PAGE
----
However, for MY money, the absolute BESTEST part of the show was the second encore: “When Doves Cry” on the piano, basically him playing and the audience singing the whole song, and then “Kiss” which is my favourite of all Prince songs. He teased us with the riff a few times and I was a little worried that we were only going to get that, but nah, he made my dream come true.

Check this one off the bucket list. If you get a chance, go see him. Definitely a great show.


Women, ambition and the chorus

Sunday, July 24th, 2011

Saw Richard III at Stratford this weekend. The “hook” on this production, of course, is that Stratford long-timer Seana McKenna plays the lead. Truth is, though, that you forget about 30 seconds in that he’s a she (except for a few small gestures which I’ll talk about later).

Director Miles Potter went for a very spare set, which is usually a good idea at Tom Patterson, since the audience is pretty much on the stage. A small detail, but one used to great effect, was the clanging of curtain hangers used to punctuate the end of key scenes as various characters disappeared to backstage.

One of the reasons we were interested in this one was the unusual opportunity to see some female powerhouses sharing the stage with McKenna: Martha Henry, Roberta Maxwell and Yanna McIntosh. All of whom I’ve seen many times now.

I didn’t love the play, but it was good. At a runtime of almost 3 hours, it moved at a fast clip and the body count alone is enough to rival any summer blockbuster. Actually, as I was watching it, I was having little moments of insight between this kind of thing and, say, Game of Thrones. If you don’t know much about the play, it’s one of Shakespeare’s earliest, and chronicles the killing spree, ascension and eventual death of Richard III–a man whose obvious deformity was thought to be a manifestation of his inner monster in his own time, and in Shakespeare’s.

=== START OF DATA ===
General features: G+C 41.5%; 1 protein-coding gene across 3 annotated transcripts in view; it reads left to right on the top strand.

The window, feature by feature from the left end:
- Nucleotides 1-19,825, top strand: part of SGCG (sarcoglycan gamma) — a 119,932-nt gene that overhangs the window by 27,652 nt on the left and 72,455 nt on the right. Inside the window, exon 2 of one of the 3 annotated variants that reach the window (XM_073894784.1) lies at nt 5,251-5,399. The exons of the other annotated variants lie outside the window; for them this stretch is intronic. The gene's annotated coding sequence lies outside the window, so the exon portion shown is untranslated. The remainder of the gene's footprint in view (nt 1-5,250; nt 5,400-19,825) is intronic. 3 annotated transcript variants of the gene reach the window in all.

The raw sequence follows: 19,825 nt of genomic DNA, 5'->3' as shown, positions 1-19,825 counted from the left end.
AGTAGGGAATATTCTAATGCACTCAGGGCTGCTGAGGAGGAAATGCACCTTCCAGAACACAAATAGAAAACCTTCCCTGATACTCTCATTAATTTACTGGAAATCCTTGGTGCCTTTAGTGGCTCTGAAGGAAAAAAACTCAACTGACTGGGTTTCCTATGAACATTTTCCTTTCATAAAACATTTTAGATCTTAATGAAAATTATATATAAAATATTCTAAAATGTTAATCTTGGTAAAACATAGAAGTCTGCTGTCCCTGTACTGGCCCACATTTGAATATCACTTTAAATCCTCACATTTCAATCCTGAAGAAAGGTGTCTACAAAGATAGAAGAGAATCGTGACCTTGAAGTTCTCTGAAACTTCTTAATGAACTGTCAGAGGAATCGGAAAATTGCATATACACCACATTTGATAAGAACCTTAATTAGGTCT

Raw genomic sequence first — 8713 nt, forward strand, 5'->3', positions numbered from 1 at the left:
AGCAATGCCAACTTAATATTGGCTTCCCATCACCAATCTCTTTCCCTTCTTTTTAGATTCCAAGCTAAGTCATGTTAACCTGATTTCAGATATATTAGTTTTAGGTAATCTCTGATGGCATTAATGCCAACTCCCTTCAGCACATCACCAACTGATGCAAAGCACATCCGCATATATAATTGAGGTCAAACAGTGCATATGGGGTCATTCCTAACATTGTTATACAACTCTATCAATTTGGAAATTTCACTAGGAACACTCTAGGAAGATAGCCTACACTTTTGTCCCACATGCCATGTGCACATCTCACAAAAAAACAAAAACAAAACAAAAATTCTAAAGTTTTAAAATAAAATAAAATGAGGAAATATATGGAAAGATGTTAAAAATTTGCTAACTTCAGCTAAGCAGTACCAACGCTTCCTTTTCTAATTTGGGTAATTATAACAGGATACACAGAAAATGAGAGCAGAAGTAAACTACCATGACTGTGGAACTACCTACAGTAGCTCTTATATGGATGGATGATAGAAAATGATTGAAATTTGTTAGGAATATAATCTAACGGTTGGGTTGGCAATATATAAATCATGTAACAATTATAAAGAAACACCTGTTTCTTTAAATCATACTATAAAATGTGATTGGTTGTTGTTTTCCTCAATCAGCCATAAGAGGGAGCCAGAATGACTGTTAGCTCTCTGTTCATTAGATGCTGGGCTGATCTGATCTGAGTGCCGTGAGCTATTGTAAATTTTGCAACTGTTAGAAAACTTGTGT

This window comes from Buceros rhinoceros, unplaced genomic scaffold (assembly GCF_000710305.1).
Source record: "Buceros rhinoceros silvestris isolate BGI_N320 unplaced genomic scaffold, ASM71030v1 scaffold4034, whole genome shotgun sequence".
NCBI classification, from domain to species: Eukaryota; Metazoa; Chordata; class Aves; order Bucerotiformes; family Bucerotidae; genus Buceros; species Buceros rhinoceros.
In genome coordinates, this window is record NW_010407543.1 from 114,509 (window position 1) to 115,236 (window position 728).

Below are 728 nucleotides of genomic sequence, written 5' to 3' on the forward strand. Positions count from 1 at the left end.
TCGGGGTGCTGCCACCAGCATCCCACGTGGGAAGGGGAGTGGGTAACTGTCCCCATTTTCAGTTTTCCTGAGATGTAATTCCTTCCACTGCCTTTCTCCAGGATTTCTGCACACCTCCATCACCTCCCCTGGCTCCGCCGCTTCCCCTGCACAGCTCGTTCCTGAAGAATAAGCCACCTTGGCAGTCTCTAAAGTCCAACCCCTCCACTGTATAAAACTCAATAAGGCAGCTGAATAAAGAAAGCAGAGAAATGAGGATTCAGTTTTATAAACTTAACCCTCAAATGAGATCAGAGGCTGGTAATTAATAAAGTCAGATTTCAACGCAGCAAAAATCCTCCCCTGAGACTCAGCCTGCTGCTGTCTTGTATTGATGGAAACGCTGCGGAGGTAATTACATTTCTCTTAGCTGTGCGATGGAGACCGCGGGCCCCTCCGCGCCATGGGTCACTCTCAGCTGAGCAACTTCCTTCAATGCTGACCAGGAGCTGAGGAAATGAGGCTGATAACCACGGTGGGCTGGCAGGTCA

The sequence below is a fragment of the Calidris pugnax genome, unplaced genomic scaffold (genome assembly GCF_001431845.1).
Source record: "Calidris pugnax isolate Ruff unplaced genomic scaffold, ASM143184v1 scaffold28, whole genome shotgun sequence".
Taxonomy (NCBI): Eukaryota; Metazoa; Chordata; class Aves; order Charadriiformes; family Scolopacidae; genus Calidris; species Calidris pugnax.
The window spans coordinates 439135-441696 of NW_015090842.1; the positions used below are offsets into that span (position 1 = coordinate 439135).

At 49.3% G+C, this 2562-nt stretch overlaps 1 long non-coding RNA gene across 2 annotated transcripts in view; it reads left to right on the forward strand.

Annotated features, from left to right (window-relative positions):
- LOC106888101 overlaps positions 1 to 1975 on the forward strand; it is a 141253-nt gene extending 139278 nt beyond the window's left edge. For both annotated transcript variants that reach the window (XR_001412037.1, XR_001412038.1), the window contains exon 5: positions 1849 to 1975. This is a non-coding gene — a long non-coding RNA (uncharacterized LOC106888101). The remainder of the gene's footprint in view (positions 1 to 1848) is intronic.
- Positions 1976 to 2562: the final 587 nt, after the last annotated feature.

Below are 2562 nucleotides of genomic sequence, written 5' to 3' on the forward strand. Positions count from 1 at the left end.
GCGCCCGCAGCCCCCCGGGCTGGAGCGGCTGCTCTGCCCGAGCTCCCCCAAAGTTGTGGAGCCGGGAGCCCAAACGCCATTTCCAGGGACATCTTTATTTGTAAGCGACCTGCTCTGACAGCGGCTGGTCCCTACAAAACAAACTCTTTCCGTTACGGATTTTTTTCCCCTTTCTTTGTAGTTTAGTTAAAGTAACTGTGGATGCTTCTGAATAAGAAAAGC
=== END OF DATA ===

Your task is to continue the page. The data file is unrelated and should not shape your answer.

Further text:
McKenna definitely does justice to the role. At times wheedling, always entertaining, her physical delivery (crucial to pulling off the role) is very good and understated for the most part. As I mentioned, there were two little times when my brain went, “It’s a girl, ” not that I was looking to catch her up. One was when she wipes away some tears, and something about the placement of her hand was very feminine. The other was when she smiled, for some reason it seemed very girly.

McIntosh was an overwrought Queen Elizabeth. She seemed more stilted than what I’m used to seeing from her, but I’d say also that the writing is none to subtle in this play, and that possibly had an effect. When Henry first arrived on the stage, the whole audience sat straighter and waiting for her to speak. And since she got to lay a curse on a whole bunch of people straight off, it was quite fun to watch her invective.

Other than Richard, what’s interesting is that most of the men are kind of interchangeable. They plot. They pretend friendship. They call war and jostle for position. Nigel Bennet stood out, as did Sean Arbuckle, whose permanent smirk in service of Richard was probably the most evil part of the play.

Then there’s the ghosts. Again, not sure you can have spoilers on Shakespeare, but basically Richard goes too far and a civil war ensues under Richmond (later Henry Tudor VII). On the eve of the battle, the ghosts of the many people he killed to get the throne (including the “two princes”, sons of his brother the former king) come back to haunt him in his sleep, and aid the other side to kill Richard the next morning.

The battle scene was done in slo-mo, which some critics liked and some didn’t. But I think from a staging perspective, it had to be done that way for the chorus of ghosts to be seen to interact and to make their ghostly emanations. It was short enough to be effective, I thought, but if it went on longer I think it would have lost its impact.

Overall: pretty good.